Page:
Yayoi Kusama

Better late than never, some thoughts on the new Yayoi Kusama exhibition at Tate Modern...

I first encountered  Japanese artist Kusama’s gloriously wacky artwork in the Hayward’s group show Walking in My Mind back in 2009 and was instantly struck by its colourful eccentricity. But the Tate exhibition proves there’s much more to Kusama than the distinctive polka-dot installations for which she is best known.  Starting with her early works, the exhibition traces her artistic development chronologically through the 50s, 60s and 70s, following her from rural Japan to the heart of the New York art scene. The work here is incredibly varied, ranging from semi-abstract works on paper influenced by traditional Japanese artwork to trippy films of 1960s art ‘happenings’.  If one thing is clear from these early works, it’s how quick Kusama was to absorb contemporary influences, continually reinventing her work and finding new directions in response to other artists and their works.

Since 1977, Kusama has lived voluntarily in a psychiatric institution in Japan, marking something of a turning point. From here onwards, her practice seems more consistent, and we encounter works that might seem more familiar – from her soft, sculptural forms to the dizzying polka-dotted domestic space, I’m Here But Nothing. This is work that is vibrant, unexpected and often very enjoyable, yet the final installation Infinity Room – a disorientating, darkened, mirrored space which we must pass through before leaving the gallery – makes it quite clear that Kusama’s work is about more than entertaining eccentricity and jaunty coloured spots. Ultimately, this is work which challenges our perceptions of mental illness, exploring the ways that art can begin represent the disturbing experiences of psychological trauma, neurosis and obsession.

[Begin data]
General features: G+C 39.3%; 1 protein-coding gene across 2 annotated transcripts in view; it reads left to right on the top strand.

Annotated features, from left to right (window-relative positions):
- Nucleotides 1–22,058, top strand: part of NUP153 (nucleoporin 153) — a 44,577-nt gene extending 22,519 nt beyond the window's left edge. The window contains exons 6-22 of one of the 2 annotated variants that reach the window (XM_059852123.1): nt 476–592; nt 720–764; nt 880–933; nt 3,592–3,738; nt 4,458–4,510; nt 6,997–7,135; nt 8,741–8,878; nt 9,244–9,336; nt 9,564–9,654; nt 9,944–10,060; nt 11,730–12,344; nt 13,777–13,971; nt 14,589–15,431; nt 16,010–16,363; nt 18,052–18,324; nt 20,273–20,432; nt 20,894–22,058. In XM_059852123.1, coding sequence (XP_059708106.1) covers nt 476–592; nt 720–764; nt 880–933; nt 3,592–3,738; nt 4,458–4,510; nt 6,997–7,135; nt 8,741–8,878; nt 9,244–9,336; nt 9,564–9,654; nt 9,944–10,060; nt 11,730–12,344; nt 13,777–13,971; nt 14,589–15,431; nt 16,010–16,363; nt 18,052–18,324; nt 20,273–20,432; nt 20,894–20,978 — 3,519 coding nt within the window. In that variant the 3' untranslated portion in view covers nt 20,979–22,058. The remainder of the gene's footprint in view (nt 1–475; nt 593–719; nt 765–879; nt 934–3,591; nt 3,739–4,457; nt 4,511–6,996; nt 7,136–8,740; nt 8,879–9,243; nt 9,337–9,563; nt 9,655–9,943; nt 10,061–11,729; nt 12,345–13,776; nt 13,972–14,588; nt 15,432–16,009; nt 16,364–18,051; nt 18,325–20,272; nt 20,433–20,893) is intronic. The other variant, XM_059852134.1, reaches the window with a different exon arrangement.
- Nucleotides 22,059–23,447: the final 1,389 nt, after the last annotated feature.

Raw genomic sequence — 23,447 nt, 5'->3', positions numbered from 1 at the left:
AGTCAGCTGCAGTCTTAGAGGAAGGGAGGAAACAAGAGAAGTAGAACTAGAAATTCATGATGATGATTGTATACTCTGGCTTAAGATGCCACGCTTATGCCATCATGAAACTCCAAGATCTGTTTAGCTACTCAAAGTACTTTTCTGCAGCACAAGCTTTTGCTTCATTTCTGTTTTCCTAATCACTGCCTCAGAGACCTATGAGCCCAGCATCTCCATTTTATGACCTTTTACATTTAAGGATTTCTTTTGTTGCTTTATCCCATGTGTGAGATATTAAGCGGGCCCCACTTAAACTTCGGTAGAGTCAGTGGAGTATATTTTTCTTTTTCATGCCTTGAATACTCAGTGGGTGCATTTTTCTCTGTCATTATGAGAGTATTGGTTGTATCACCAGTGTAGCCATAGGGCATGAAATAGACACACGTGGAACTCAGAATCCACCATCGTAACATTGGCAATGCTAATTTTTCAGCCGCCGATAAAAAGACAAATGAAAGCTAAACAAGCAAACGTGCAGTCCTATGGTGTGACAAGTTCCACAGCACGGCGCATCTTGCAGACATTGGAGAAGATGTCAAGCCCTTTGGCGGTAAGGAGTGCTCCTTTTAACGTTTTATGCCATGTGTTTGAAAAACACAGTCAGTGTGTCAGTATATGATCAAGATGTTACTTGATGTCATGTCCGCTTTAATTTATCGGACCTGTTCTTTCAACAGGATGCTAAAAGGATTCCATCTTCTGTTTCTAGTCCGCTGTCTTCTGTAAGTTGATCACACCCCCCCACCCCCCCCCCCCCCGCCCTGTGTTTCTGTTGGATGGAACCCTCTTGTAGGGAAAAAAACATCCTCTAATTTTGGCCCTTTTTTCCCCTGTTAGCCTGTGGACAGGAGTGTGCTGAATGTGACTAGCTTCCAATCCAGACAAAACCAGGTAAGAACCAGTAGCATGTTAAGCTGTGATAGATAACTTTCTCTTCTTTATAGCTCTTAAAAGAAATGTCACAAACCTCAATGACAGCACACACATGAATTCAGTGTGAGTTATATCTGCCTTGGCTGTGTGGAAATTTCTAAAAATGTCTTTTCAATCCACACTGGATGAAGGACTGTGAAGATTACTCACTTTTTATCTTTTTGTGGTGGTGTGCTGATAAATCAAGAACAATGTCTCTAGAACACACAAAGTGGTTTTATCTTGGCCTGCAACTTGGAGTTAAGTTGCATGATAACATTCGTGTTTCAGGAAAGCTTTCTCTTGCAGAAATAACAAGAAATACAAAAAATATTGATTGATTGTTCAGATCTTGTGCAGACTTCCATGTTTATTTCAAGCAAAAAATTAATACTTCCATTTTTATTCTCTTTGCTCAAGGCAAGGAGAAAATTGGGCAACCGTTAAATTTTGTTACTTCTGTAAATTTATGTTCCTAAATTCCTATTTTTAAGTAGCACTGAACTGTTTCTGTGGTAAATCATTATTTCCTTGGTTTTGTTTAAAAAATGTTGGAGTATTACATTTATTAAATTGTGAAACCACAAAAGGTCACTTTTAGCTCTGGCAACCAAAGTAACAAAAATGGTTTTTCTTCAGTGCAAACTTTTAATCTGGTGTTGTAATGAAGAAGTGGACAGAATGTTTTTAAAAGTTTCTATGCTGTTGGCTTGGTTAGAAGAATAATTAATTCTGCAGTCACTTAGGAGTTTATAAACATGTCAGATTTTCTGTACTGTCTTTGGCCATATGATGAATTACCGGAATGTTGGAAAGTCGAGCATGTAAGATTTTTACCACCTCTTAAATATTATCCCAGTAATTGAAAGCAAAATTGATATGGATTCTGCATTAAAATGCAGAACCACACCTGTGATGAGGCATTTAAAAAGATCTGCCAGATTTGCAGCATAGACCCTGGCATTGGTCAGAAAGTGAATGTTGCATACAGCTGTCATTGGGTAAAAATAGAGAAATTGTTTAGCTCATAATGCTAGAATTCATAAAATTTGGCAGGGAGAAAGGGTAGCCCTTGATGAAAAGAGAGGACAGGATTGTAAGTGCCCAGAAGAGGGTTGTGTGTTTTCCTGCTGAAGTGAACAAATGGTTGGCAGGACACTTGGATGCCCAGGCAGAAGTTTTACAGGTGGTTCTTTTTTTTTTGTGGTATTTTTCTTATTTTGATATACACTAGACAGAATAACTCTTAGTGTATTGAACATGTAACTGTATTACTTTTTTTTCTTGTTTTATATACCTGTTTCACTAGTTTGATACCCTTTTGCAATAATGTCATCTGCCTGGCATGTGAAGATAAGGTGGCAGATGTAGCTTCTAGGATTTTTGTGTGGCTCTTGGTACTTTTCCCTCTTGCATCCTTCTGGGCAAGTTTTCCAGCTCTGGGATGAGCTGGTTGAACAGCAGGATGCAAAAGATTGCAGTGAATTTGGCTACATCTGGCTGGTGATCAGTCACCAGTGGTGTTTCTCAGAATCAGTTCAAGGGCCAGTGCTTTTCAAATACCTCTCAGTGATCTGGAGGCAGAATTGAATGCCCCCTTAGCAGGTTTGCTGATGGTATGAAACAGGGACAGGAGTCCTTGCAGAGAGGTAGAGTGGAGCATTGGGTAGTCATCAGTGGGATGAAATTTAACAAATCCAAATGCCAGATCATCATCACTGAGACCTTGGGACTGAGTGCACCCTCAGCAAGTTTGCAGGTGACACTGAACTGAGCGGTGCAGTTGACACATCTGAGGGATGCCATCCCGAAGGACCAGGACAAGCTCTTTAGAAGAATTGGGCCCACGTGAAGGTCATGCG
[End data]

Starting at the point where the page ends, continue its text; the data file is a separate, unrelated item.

Yayoi Kusama is at Tate Modern until 5 June.

[Image: Yayoi Kusama Kusama posing in Aggregation: One Thousand Boats Show 1963 installation view, Gertrude Stein Gallery, New York 1963 © Yayoi Kusama and © Yayoi Kusama Studios Inc.]